The past 25 years have been eventful in the Australian new car market, with plenty of manufacturers coming but plenty going too.
Some have rebranded – Great Wall has become GWM, for example, while Maybach is now Mercedes-Maybach. Skoda and LDV have entered the market and surged. Others like MG and Renault have had another crack and proved more successful this time around.
Some companies, however, have been less successful.
They’ve entered the Australian market seeking to expand their global presence, only to face the harsh realities of competing in a market brimming with options. Or worse yet, their global operations have become imperilled, dooming their Australian presence.
These are some of those brands.
Missed last week’s Part 1? 25 years of failures: The car brands that didn’t succeed in Australia, Part I
Years sold: 1993-2000
Models sold: Rocsta
We fudged the cut-off for Part 1 of this article to squeeze in Eunos, which arrived just over 25 years ago, so we have to afford the same luxury to Asia Motors. That’s ironic as this is anything but a luxury brand, and perhaps a polar opposite to Eunos.
The Korean company arrived in Australia after Hyundai but before Kia, Daewoo and SsangYong. A subsidiary of Kia at the time, Asia Motors manufactured small 4x4s for the Korean military.
The Rocsta was the only model introduced to Australia, resembling a shrunken Jeep Wrangler and targeting the likes of the Lada Niva, Suzuki Sierra and Daihatsu Feroza.
It was offered with either a naturally-aspirated 1.8-litre petrol four-cylinder with 63kW of power and 131Nm of torque, or a naturally-aspirated 2.2-litre diesel four with 53kW and 142Nm. Only a five-speed manual was available.
A Sydney dealer named I & B Campbell managed to secure the rights to sell the Rocsta in Australia, outmanoeuvring the likes of larger distributors like Inchcape, and the Rocsta was eventually available through a network of dozens of dealers, including in Tasmania and the Northern Territory.
But the Rocsta was destined to be a low-volume affair despite its sub-$20,000 starting price – 118 were sold in 1993, the only year the rugged off-roader cracked three digits. Nevertheless, the Rocsta held on until 2000 when imports finally ceased.
According to VFACTS, only 375 were sold over its run.
Years sold: 1995-99
Models sold: Ibiza, Cordoba, Toledo
The Volkswagen Group clearly took some learnings from its disastrous attempt at selling the Seat brand here in the 1990s when it introduced Skoda in the 2000s, which bodes well for its imminent introduction of Cupra.
If Skoda has shown how to successfully operate a mainstream European brand in Australia, Seat showed how such an operation could be completely bungled.
During the mid-1990s, Japanese car prices had been rising due to unfavourable exchange rates, which left an opening for challengers. It was something the Koreans deftly exploited but Seat couldn’t – despite its promise of combining “exacting German engineering with unbridled Spanish passion”.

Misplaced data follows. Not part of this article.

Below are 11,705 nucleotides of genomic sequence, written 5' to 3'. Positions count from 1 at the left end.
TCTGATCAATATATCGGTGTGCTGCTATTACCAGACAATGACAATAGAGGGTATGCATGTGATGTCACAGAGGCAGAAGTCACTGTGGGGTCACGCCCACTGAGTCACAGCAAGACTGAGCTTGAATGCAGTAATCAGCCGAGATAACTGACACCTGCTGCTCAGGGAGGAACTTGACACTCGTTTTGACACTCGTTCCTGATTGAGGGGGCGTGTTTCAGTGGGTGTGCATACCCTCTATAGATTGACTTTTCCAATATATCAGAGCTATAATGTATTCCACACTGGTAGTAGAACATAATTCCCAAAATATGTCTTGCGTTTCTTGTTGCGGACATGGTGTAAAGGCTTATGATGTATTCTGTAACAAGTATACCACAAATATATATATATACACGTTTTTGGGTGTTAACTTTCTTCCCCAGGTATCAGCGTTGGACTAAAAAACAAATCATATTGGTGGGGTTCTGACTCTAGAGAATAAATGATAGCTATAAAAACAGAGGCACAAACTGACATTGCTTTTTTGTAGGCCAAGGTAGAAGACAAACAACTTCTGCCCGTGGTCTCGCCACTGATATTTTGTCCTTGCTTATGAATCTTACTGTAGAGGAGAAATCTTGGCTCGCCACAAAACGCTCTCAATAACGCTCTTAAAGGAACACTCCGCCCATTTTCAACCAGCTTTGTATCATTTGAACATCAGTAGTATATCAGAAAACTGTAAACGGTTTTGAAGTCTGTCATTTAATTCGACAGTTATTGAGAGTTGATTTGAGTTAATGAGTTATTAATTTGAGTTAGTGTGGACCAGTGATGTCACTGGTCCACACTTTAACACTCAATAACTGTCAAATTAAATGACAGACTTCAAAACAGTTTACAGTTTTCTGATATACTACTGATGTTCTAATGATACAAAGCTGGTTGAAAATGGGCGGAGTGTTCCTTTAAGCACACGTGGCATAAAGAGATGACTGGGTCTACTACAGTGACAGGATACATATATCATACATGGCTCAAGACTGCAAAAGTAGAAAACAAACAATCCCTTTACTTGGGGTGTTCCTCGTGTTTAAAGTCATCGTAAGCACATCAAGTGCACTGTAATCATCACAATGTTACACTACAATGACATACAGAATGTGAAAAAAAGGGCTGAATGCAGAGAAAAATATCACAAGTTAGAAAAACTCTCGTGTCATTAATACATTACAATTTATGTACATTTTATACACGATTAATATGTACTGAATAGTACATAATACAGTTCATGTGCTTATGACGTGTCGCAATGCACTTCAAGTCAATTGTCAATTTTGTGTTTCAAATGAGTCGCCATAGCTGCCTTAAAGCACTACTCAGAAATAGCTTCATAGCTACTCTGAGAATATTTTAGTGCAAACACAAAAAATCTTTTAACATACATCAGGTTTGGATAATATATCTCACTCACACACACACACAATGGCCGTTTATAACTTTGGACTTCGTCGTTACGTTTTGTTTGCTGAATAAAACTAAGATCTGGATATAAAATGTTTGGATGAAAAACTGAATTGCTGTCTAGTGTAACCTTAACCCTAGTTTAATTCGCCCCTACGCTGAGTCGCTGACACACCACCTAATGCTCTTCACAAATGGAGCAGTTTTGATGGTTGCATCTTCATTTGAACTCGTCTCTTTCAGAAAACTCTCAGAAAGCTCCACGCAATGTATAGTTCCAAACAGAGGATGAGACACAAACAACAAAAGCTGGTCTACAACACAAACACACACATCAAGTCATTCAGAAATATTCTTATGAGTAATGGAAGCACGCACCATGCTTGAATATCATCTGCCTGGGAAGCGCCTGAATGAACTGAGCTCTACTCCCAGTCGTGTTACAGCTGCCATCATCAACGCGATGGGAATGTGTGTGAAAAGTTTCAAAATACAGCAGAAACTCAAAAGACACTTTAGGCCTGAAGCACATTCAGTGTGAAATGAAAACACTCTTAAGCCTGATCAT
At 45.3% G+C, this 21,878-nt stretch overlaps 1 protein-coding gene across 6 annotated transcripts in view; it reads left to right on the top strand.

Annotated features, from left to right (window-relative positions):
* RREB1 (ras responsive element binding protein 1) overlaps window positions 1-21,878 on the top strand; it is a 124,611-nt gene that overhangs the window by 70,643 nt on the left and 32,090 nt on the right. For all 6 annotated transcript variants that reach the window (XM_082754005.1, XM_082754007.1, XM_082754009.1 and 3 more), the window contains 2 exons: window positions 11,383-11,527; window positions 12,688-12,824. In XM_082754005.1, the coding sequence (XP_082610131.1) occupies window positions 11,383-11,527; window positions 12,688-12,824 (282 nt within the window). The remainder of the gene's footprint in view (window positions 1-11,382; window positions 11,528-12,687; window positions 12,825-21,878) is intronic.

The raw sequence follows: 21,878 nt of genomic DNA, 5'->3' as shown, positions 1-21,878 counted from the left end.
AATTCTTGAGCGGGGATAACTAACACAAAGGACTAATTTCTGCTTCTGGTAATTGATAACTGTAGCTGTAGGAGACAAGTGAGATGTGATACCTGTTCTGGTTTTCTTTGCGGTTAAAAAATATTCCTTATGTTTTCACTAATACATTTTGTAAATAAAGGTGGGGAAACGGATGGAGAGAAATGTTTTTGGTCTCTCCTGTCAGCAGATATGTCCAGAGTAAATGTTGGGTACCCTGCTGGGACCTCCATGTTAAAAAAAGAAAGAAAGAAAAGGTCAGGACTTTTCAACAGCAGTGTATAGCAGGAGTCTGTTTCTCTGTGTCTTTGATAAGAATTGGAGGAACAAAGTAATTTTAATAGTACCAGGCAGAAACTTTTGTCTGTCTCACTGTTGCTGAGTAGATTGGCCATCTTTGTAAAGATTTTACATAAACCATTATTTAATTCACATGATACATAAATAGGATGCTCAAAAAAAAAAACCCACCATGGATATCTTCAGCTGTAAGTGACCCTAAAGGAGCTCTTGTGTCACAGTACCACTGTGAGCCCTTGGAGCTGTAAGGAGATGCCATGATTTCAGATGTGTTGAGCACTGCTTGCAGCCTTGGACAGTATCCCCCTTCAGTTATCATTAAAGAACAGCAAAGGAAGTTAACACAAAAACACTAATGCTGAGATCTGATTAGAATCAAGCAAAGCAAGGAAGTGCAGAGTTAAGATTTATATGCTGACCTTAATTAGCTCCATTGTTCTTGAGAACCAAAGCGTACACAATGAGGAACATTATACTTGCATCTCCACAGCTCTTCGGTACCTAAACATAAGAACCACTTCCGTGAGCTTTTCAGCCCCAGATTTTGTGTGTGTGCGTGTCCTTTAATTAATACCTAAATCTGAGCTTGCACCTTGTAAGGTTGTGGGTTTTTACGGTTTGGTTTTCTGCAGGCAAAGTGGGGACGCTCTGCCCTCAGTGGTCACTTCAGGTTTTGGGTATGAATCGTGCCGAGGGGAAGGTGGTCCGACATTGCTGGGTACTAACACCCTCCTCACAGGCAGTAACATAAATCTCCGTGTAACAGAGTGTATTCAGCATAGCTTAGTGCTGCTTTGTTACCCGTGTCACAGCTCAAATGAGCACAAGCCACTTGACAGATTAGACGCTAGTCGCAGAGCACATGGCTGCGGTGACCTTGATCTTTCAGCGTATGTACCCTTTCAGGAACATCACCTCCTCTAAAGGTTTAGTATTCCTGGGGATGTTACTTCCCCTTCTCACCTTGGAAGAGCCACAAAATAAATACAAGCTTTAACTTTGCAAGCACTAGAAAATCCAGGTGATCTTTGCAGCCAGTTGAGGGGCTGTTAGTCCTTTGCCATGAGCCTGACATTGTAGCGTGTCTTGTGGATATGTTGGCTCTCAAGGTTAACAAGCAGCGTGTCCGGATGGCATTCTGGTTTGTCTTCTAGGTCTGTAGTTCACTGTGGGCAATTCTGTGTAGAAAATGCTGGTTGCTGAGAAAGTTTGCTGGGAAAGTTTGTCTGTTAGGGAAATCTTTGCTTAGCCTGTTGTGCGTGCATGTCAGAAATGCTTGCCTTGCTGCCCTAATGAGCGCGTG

The Spanish brand arrived in 1995 with a three-model range: the Ibiza light hatch and its small Cordoba sedan sibling, as well as the mid-sized Toledo hatch.
These were sold through a network of 29 dealers that also handled the Volkswagen brand, and were pitched at younger car buyers “looking for style and performance but who seem to have been largely abandoned by Asian carmakers”.
Although it was positioned as more of a budget brand than Volkswagen, Seat couldn’t quite match the insurgent Koreans on price. The base Ibiza CLX hatchback, for example, cost around $1500-2000 more than similarly-equipped but typically more powerful Korean models, which wasn’t ideal in the price-conscious light car segment.
Sharing a platform with the Volkswagen Polo, it used a naturally-aspirated 1.4-litre four-cylinder engine with 44kW of power and 107Nm of torque, paired with a five-speed manual. While a manual was best-suited to making the most of those low outputs, the lack of an auto stood out in a segment where such an option was increasingly popular.
Less surprising was the absence of an auto in the sprightly GTi, which cost around $10,000 more but packed a spunky 85kW/166Nm single-cam 2.0-litre four.
The Cordoba was better value. Effectively an Ibiza with a big boot and a more powerful 66kW/145Nm 1.8-litre, it had a fairly tight back seat but plenty of luggage space and straddled the hatchback-dominated light car and more sedan-friendly small car segments.
With a base price of just under $22,000, it was pricier than entry-level sedan versions of the Hyundai Excel but undercut the Mitsubishi Lancer, putting it up against left-field Japanese models like the Daihatsu Applause and Suzuki Baleno.
The Toledo was the largest and priciest model but it was also the oldest. Sliding in just under $30,000, the Toledo was a hatchback styled to look like a sedan. It had been introduced in Europe back in 1991 and its underpinnings dated back to the Volkswagen Golf Mk2.
The Australian-market GLX shared its 85kW/166Nm 2.0-litre four with the Golf GTi and Ibiza GTi, while a 16-valve version put out 110kW and 180Nm but cost several thousand dollars more.
All Seat models featured a three-year, 60,000km warranty and a 24-hour roadside assistance package, which was fairly decent for this era. Alas, the new brand just didn’t resonate with Australian buyers.
Consider this: Daewoo, another challenger brand that entered Australia at almost exactly the same time as Seat, sold 4145 cars in 1995 and would sell considerably more in 1996. Seat, in contrast, sold 1859 vehicles in its debut year, sliding to 975 in 1996.